Upon being delivered to DHS, M.D., Jr. was placed at St. Ann's Infant and Maternity Home. He initially experienced periods of inconsolable crying often associated with prenatal exposure to cocaine. *fn2 He received specialized treatment at St. Ann's, and his condition gradually improved.
In February, 1992, M.D., Jr. was introduced to appellant L.L., the foster mother. On February 22, following a weekend visit, he was placed in L.L.'s home. He has lived there ever since.
During the time that M.D., Jr. has been in the care of DHS, the father has visited him somewhat intermittently; *fn3 the mother has come even less frequently. The Judge found that, as between father and son, most or all of the visits went very well. The father was, however, boisterous and argumentative with social workers, *fn4 and his threat against one of them resulted in his being barred from the For Love of Children (FLOC) building. The father agreed to participate in drug testing and to register for outpatient treatment at St. Elizabeths Hospital but, as the Judge expressly found, he "did not comply."
The trial Judge made the following findings regarding the foster mother with whom M.D., Jr. was placed and the home in which the two of them now reside:
L.L. is a 34 year old trade union secretary, who works for a children's health care organization, who trained as a foster parent. . . .
She describes the daily activities. They are typical events in the life of a working single parent. She gets him up. She gets him ready for day care. She takes him to day care. She makes certain that he's stable and secure where he is, and she goes to work.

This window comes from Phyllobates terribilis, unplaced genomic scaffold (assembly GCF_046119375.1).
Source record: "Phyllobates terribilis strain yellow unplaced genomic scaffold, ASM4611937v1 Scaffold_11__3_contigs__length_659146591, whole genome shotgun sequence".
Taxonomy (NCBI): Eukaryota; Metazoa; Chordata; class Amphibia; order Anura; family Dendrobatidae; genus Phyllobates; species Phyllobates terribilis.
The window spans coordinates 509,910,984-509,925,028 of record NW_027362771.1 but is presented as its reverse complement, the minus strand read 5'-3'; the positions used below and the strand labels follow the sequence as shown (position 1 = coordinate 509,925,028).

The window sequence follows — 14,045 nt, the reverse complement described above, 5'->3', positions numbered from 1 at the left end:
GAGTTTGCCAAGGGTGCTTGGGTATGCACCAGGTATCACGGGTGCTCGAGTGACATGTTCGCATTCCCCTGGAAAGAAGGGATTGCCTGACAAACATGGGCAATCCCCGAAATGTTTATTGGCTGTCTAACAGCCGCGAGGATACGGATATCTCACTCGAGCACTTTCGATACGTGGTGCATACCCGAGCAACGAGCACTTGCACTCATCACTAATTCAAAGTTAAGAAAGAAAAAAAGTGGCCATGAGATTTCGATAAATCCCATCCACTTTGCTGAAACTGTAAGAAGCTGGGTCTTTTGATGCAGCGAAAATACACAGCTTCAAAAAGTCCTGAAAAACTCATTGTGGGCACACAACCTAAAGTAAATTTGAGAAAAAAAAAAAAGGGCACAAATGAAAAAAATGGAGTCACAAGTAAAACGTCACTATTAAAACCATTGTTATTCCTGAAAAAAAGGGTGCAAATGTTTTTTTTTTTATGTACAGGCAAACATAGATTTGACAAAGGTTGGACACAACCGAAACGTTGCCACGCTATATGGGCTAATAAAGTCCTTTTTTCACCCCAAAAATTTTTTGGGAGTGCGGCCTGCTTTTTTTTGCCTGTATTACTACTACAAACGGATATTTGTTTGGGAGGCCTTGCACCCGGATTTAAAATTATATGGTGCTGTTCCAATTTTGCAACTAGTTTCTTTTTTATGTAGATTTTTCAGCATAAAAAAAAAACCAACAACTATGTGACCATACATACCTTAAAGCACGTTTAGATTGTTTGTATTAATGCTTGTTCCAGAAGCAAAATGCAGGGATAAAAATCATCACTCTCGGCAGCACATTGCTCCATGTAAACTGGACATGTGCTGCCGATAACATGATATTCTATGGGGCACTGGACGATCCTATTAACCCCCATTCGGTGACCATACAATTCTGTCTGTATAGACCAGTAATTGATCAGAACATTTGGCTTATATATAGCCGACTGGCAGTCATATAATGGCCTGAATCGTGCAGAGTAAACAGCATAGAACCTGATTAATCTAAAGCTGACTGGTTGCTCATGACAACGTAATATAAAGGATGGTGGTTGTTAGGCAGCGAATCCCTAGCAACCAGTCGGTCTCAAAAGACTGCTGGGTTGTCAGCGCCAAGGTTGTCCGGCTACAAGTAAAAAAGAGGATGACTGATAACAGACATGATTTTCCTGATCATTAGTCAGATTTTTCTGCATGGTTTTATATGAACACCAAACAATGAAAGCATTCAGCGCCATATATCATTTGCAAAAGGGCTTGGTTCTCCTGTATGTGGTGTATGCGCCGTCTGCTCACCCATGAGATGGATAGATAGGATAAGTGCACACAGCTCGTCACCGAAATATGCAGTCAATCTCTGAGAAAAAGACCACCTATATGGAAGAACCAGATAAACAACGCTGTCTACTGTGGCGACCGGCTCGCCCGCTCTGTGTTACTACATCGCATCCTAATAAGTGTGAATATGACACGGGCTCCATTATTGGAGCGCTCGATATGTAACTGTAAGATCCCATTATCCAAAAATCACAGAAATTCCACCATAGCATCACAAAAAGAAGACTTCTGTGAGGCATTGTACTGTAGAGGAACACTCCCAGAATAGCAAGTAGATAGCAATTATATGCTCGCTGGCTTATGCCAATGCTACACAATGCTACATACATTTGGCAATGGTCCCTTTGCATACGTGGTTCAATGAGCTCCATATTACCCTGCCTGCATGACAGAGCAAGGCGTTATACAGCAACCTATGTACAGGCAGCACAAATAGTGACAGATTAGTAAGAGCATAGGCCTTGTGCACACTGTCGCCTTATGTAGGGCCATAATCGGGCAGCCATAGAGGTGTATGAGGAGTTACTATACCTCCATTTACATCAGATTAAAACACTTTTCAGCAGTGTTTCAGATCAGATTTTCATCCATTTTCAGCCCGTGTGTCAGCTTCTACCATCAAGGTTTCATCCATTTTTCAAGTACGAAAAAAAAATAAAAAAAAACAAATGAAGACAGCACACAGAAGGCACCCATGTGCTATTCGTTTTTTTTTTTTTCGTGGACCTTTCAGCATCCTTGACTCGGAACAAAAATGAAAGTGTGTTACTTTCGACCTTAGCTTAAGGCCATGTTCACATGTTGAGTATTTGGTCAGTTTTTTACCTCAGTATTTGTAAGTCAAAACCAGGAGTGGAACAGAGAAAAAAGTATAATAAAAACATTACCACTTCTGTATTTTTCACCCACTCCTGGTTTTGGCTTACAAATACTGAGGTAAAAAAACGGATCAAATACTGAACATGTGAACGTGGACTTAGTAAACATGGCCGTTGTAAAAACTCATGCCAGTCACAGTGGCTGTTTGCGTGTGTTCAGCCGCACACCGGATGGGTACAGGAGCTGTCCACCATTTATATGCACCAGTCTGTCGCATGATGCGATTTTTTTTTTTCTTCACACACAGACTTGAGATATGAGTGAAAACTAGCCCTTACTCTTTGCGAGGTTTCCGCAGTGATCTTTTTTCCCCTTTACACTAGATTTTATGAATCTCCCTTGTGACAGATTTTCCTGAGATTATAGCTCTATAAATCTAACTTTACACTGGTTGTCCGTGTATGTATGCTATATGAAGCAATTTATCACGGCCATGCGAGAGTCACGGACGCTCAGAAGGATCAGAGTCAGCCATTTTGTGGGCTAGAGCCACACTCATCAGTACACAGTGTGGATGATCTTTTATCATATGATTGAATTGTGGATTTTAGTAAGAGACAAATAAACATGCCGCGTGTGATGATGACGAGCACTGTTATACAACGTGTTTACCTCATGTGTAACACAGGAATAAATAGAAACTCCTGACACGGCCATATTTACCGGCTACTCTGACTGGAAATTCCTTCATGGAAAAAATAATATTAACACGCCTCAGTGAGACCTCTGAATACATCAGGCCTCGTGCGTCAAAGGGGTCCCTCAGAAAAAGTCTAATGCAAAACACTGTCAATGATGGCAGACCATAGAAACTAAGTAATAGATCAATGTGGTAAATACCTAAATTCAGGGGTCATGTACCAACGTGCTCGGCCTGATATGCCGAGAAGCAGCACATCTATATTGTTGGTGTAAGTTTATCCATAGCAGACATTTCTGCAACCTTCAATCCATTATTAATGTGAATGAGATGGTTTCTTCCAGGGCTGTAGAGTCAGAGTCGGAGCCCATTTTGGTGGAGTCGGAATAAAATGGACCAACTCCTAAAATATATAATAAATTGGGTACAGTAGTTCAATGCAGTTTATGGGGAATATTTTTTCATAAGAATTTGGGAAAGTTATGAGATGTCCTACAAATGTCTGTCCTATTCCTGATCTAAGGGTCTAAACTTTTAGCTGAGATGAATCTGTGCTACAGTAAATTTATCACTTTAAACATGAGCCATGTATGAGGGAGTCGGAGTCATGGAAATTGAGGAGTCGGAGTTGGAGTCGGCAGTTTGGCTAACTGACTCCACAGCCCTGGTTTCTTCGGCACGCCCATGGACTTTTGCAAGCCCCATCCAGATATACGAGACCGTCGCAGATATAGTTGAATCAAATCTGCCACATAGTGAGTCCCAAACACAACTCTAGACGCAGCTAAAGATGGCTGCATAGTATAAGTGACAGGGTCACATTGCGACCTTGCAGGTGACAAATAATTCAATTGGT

She picks him up. She feeds him. She reads to him. They play together. And she takes him to bed.
On the weekends they play. He is a part of her . . . extended family and family activities.
They live in a neighborhood of single-family homes with other children in the neighborhood. And they live specifically in a four-bedroom split level, with a playroom for M., Jr.
M. spends each day with a day care provider, from 7:45 a.m. to 5:30 p.m. Ms. L. shares her home with a female cousin, and the cousin's two sons, ages 7 and 12.
Ms. L. has, since she had M. in her home, worked diligently with the staff at the National Children's Center and with Dr. V. to assist in improving M., Jr.'s development.
On those factual findings, the court concludes that this child appears to be bonded well, both to his natural father, and to his foster mother, but not to his natural mother.
M.D., Jr.'s mother has consented to his adoption. *fn5 The Judge made extensive evidentiary findings regarding the father and his history, and WB quote from them in some detail:
[M.D., Sr.] was born some time around 1961 . . . . At age 15, which was about 1976, he committed his first suicide attempt. At that time, he was the victim of an abusive, alcoholic father. *fn6 He had left home, and he was living in the streets.
Two years later, at age 17, in about 1978, he was convicted for robbery, and was sentenced to five years. He further stated in his medical records that he had sold phenmetrazine [an unlawful drug] . . . on the streets for profit.